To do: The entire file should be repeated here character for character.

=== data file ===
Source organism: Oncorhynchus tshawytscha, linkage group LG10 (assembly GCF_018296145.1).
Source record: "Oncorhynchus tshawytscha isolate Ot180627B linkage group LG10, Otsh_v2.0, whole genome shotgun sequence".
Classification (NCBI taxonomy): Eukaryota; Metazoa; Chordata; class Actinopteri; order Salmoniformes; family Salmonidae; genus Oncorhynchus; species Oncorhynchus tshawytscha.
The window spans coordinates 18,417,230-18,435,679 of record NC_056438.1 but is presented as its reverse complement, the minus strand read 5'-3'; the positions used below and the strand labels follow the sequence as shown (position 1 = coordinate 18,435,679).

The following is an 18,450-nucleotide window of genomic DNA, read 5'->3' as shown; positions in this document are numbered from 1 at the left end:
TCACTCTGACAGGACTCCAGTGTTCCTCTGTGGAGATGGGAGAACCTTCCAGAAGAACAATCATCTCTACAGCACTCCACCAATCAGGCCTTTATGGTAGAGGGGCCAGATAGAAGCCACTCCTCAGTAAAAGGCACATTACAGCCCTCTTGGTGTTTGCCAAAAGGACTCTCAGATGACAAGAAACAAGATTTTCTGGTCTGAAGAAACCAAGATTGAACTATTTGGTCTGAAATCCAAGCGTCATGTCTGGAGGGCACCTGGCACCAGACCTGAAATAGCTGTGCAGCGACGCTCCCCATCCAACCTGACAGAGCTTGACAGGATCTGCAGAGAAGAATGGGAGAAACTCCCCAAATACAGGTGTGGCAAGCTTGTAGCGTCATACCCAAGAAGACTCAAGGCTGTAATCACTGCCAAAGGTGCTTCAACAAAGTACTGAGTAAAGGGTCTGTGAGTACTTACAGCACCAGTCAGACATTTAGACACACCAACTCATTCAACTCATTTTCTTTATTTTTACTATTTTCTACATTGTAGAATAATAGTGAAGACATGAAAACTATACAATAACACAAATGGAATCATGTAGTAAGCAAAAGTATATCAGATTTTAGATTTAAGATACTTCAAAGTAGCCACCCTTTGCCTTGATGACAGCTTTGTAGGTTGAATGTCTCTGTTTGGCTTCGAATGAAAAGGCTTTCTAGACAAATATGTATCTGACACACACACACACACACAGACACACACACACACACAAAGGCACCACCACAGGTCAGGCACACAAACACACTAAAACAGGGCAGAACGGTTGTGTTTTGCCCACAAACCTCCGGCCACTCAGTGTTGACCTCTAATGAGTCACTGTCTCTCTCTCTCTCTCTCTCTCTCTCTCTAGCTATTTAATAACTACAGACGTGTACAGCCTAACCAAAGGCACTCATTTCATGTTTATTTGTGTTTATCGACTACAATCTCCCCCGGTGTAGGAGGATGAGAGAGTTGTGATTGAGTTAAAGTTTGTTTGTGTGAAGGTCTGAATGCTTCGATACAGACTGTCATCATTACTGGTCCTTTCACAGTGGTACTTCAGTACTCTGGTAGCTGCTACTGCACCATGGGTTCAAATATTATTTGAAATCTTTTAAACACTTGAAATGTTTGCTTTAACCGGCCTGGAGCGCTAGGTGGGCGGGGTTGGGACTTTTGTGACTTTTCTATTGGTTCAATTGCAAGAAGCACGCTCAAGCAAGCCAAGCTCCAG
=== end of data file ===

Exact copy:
Source organism: Oncorhynchus tshawytscha, linkage group LG10 (assembly GCF_018296145.1).
Source record: "Oncorhynchus tshawytscha isolate Ot180627B linkage group LG10, Otsh_v2.0, whole genome shotgun sequence".
Classification (NCBI taxonomy): Eukaryota; Metazoa; Chordata; class Actinopteri; order Salmoniformes; family Salmonidae; genus Oncorhynchus; species Oncorhynchus tshawytscha.
The window spans coordinates 18,417,230-18,435,679 of record NC_056438.1 but is presented as its reverse complement, the minus strand read 5'-3'; the positions used below and the strand labels follow the sequence as shown (position 1 = coordinate 18,435,679).

The following is an 18,450-nucleotide window of genomic DNA, read 5'->3' as shown; positions in this document are numbered from 1 at the left end:
TCACTCTGACAGGACTCCAGTGTTCCTCTGTGGAGATGGGAGAACCTTCCAGAAGAACAATCATCTCTACAGCACTCCACCAATCAGGCCTTTATGGTAGAGGGGCCAGATAGAAGCCACTCCTCAGTAAAAGGCACATTACAGCCCTCTTGGTGTTTGCCAAAAGGACTCTCAGATGACAAGAAACAAGATTTTCTGGTCTGAAGAAACCAAGATTGAACTATTTGGTCTGAAATCCAAGCGTCATGTCTGGAGGGCACCTGGCACCAGACCTGAAATAGCTGTGCAGCGACGCTCCCCATCCAACCTGACAGAGCTTGACAGGATCTGCAGAGAAGAATGGGAGAAACTCCCCAAATACAGGTGTGGCAAGCTTGTAGCGTCATACCCAAGAAGACTCAAGGCTGTAATCACTGCCAAAGGTGCTTCAACAAAGTACTGAGTAAAGGGTCTGTGAGTACTTACAGCACCAGTCAGACATTTAGACACACCAACTCATTCAACTCATTTTCTTTATTTTTACTATTTTCTACATTGTAGAATAATAGTGAAGACATGAAAACTATACAATAACACAAATGGAATCATGTAGTAAGCAAAAGTATATCAGATTTTAGATTTAAGATACTTCAAAGTAGCCACCCTTTGCCTTGATGACAGCTTTGTAGGTTGAATGTCTCTGTTTGGCTTCGAATGAAAAGGCTTTCTAGACAAATATGTATCTGACACACACACACACACACAGACACACACACACACACAAAGGCACCACCACAGGTCAGGCACACAAACACACTAAAACAGGGCAGAACGGTTGTGTTTTGCCCACAAACCTCCGGCCACTCAGTGTTGACCTCTAATGAGTCACTGTCTCTCTCTCTCTCTCTCTCTCTCTCTCTAGCTATTTAATAACTACAGACGTGTACAGCCTAACCAAAGGCACTCATTTCATGTTTATTTGTGTTTATCGACTACAATCTCCCCCGGTGTAGGAGGATGAGAGAGTTGTGATTGAGTTAAAGTTTGTTTGTGTGAAGGTCTGAATGCTTCGATACAGACTGTCATCATTACTGGTCCTTTCACAGTGGTACTTCAGTACTCTGGTAGCTGCTACTGCACCATGGGTTCAAATATTATTTGAAATCTTTTAAACACTTGAAATGTTTGCTTTAACCGGCCTGGAGCGCTAGGTGGGCGGGGTTGGGACTTTTGTGACTTTTCTATTGGTTCAATTGCAAGAAGCACGCTCAAGCAAGCCAAGCTCCAG